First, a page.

In the picture Senator Abel Nazario. (horizontal-x3)
In the picture Senator Abel Nazario. (Teresa Canino)

School vouchers bill will be excluded from the education reform bill submitted by Governor Ricardo Rosselló and will be addressed in an alternative bill to be worked on by the Senate Commission on Education - headed by Abel Nazario-.

Nazario explained that they seek to create a legislation strong enough to be developed and be part of the new public education model.

"Before March 7 we will work on the draft that will go along the original bill ... we are going work according to the Constitution and we will set the parameters to ensure that the governor has a proper bill," said Nazario.

The legal adviser of the Department of Education, Rubén Huertas, said that the agency will not be opposed to the program being dealt with in an independent measure.

"The decision on how to legislate falls on the Legislature. The education reform should contain all its components, but if all of them are included, the Department of Education would not oppose to how it is legislated," said Huertas.

In 1994 Pedro Rosselló administration attempted to integrate educational vouchers - which constitute a kind of scholarship granted to students of the public system who decide to continue studying in the private system - but the proposal was defeated in the Supreme Court.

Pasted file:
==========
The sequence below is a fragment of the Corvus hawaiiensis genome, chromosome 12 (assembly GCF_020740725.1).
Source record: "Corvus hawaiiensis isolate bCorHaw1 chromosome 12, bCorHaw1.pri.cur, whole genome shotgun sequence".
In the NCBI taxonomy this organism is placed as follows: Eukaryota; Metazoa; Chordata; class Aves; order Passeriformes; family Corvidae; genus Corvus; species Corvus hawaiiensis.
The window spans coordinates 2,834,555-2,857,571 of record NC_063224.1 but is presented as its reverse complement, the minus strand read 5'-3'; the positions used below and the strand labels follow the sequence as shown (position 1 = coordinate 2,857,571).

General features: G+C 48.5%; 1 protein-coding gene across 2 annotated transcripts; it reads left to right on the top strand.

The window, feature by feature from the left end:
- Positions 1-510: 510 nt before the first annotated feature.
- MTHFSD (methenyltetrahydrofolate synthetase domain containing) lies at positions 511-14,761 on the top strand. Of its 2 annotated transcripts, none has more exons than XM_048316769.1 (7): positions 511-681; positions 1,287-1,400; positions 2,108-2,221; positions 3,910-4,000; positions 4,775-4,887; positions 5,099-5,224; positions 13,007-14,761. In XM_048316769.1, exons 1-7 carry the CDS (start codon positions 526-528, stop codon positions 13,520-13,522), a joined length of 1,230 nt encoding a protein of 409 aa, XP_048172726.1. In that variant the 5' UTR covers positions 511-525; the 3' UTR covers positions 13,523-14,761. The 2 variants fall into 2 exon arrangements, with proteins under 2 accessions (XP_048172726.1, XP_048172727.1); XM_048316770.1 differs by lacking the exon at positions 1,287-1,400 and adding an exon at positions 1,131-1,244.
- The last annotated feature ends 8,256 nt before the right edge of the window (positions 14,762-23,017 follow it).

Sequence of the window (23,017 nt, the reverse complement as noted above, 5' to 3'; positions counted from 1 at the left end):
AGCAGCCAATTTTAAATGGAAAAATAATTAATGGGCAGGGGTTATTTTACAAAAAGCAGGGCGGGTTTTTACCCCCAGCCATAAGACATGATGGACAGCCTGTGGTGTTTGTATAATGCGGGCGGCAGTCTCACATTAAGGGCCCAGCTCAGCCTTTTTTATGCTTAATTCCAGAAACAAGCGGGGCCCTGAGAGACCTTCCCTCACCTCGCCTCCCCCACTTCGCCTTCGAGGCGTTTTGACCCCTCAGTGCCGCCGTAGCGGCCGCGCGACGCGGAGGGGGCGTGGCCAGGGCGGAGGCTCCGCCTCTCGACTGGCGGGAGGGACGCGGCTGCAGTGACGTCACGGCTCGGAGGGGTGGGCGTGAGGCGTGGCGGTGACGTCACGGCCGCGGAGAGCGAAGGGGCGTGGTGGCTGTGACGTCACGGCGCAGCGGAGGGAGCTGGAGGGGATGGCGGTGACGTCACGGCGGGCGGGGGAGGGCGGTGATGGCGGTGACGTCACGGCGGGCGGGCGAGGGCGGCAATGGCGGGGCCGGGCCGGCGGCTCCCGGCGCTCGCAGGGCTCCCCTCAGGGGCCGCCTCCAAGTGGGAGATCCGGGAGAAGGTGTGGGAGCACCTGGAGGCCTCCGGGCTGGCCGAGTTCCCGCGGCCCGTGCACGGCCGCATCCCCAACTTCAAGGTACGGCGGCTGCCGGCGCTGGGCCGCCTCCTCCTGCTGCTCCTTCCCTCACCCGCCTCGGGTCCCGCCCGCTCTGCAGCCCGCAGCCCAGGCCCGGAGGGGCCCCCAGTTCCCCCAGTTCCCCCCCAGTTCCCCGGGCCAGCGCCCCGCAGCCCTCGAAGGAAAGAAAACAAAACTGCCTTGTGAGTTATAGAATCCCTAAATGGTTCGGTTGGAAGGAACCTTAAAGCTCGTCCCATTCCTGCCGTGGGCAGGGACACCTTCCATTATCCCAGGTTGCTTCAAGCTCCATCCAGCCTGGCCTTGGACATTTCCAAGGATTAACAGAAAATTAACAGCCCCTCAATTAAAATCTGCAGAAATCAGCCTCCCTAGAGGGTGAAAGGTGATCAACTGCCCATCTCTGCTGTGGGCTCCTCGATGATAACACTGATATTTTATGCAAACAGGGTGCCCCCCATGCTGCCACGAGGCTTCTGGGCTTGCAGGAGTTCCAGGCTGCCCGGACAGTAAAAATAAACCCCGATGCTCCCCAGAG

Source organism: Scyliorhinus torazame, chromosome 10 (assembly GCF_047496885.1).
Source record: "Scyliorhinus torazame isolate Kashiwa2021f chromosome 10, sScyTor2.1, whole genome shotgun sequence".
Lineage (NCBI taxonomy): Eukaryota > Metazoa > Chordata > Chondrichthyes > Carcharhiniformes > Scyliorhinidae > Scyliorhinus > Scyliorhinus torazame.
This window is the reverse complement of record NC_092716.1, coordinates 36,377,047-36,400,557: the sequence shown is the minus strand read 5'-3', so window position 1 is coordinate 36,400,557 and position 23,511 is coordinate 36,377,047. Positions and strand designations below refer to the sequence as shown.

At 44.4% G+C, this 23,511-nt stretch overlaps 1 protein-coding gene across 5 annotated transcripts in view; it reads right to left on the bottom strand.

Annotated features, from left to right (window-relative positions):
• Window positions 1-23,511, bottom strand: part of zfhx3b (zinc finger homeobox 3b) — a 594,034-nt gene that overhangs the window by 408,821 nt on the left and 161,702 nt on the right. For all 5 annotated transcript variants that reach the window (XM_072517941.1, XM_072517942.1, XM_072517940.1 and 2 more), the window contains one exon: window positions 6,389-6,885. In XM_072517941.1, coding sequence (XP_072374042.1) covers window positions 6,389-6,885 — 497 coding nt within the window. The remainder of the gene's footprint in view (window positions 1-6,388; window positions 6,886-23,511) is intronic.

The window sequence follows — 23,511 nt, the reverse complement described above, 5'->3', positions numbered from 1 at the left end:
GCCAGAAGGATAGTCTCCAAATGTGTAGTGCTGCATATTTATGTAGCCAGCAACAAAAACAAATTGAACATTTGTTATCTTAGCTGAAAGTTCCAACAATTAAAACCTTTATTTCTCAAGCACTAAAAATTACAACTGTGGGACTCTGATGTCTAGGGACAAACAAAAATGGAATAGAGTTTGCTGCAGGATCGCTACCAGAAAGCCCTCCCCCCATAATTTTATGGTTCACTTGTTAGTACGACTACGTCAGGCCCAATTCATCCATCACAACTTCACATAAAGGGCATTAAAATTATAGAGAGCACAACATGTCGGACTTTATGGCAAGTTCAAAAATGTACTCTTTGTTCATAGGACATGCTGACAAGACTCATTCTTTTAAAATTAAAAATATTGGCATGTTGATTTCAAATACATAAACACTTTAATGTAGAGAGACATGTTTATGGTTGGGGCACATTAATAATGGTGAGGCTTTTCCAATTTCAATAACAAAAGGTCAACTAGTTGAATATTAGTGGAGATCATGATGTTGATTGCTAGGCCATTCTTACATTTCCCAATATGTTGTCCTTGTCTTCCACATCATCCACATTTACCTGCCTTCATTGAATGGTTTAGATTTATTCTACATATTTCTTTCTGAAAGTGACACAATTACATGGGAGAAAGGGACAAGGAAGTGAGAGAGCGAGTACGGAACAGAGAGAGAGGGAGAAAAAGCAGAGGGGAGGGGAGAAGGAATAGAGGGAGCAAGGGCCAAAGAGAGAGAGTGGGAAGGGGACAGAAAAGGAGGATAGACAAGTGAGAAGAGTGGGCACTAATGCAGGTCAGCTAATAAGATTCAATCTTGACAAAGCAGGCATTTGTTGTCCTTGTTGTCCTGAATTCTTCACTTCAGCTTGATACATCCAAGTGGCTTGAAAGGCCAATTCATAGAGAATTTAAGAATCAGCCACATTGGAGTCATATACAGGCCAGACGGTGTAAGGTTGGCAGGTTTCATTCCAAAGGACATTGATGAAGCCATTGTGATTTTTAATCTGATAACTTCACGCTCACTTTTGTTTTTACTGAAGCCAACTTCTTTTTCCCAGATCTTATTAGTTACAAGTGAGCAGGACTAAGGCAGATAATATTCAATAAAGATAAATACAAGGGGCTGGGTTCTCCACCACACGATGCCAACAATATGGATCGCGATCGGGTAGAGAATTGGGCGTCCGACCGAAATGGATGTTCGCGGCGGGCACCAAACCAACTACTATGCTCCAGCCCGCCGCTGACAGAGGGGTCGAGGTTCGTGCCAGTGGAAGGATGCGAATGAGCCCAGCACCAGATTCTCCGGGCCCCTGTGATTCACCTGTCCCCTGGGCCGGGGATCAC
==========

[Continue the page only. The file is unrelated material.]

Nazario’s comments were done during a hearing of the Senate Commission on Education and University Reform attended by the Secretary of Justice, Wanda Vázquez; the president of the University of Puerto Rico (UPR), Darrel F. Hillman; and representatives of the 11 campuses of the system.

In addition to concerns about the unconstitutionality attributed to the granting of educational vouchers, according to existing jurisprudence, Nazario is interested in defining the parameters through which the benefit will be granted, including the amount of vouchers to be awarded, as well as to whom the program should benefit.

Support

Vazquez, for his part, favored the implementation of the program and argued that this is not an unconstitutional measure, since it does not violate the support clause of the Puerto Rican Constitution.

He assured that the bill meets the necessary parameters so that it is constitutional. These are: that it does not support or is associated to any religion or belief, that it does not inhibit or favor a particular religion and that there is no public involvement in those private schools that receive the students.

"The bill in question is a proposal of a neutral nature, it is not advancing or promoting a system of religious education," said Vázquez.

He maintained that it complies with Section 5, Article II of the Constitution of Puerto Rico, which states that "no public property or public funds shall be used for the support of schools or educational institutions other than those of the state", since the benefit is directed to the student and not to support the private academic system.

Hillman, as well as the rectors or representatives of the 11 campuses of the system, favored the charter school model included in the project.

Each of the speakers said that they have analyzed which schools near the campuses they could manage through the charter model.

He denied that the proposal is to balance the budget of the University, as the president of the Teachers Association, Aida Diaz, denounced.

"This is a great opportunity to show the island that we can take these schools to another level," he said.


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